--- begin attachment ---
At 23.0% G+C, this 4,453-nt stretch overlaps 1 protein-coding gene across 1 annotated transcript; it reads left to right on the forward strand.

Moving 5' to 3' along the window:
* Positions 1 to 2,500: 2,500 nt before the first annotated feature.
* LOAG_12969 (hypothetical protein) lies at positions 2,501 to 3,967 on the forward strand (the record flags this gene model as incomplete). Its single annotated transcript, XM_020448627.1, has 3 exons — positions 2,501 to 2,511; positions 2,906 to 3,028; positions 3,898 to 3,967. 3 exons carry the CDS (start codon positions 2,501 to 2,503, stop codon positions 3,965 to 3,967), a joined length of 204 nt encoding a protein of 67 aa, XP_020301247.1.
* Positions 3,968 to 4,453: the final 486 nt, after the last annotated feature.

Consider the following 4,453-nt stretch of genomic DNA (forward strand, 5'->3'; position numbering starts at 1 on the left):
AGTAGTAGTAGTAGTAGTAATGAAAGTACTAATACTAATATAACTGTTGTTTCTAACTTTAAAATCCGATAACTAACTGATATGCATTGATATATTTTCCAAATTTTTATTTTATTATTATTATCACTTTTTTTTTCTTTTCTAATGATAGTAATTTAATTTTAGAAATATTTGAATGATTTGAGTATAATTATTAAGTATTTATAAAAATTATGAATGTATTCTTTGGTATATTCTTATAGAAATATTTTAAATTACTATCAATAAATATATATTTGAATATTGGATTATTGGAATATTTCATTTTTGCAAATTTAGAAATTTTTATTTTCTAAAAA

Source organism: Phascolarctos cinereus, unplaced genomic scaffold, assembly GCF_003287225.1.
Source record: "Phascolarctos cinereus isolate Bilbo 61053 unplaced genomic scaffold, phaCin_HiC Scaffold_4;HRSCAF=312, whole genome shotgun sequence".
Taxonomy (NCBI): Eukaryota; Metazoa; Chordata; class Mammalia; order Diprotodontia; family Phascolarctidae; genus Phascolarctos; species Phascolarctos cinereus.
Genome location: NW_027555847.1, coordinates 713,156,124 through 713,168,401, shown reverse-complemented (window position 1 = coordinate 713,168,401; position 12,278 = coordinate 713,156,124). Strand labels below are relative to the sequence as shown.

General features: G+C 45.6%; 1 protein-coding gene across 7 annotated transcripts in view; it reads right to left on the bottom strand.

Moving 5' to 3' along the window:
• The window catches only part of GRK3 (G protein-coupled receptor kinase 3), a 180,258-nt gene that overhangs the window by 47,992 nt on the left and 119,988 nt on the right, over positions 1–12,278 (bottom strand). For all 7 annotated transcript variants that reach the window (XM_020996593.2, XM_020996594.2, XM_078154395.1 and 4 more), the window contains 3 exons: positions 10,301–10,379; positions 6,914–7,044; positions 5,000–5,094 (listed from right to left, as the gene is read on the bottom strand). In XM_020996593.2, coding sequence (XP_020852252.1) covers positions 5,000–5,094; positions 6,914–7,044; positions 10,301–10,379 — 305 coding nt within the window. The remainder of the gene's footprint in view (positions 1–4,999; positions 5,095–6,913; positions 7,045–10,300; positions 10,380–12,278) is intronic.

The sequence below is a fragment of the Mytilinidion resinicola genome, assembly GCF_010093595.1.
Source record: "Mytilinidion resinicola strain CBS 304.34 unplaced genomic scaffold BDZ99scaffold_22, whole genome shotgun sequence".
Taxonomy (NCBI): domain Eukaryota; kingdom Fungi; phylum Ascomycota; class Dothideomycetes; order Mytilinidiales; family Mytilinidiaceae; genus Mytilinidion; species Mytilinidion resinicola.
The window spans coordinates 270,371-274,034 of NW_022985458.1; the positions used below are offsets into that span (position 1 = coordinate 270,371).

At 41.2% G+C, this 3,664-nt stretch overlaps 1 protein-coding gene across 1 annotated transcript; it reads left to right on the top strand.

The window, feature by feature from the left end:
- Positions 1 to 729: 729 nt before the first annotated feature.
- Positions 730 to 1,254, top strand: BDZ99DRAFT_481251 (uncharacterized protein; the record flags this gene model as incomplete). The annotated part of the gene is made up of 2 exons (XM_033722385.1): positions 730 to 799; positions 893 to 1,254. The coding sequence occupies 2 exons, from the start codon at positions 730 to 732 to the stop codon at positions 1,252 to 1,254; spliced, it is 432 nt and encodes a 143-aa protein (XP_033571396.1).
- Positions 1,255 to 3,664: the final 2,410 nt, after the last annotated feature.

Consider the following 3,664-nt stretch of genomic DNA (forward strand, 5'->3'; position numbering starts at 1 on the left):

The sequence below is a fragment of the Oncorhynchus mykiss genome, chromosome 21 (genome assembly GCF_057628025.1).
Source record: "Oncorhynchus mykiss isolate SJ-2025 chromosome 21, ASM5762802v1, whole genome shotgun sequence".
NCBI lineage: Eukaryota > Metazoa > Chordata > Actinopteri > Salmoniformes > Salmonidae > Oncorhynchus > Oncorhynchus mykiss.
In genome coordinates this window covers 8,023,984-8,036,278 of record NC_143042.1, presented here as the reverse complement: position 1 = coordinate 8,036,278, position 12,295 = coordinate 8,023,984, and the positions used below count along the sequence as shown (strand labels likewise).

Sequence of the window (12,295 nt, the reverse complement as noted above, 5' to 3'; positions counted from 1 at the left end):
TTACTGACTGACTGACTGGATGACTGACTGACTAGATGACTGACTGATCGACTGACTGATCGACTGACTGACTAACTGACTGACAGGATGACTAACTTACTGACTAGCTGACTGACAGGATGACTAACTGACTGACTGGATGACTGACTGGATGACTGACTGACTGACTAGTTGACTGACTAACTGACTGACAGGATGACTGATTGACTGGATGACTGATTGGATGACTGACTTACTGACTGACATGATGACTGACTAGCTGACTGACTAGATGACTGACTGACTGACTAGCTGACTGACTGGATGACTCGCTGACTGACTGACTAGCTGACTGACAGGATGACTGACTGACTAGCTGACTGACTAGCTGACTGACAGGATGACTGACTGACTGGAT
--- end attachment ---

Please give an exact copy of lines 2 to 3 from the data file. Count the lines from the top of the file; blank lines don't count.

Moving 5' to 3' along the window:
* Positions 1 to 2,500: 2,500 nt before the first annotated feature.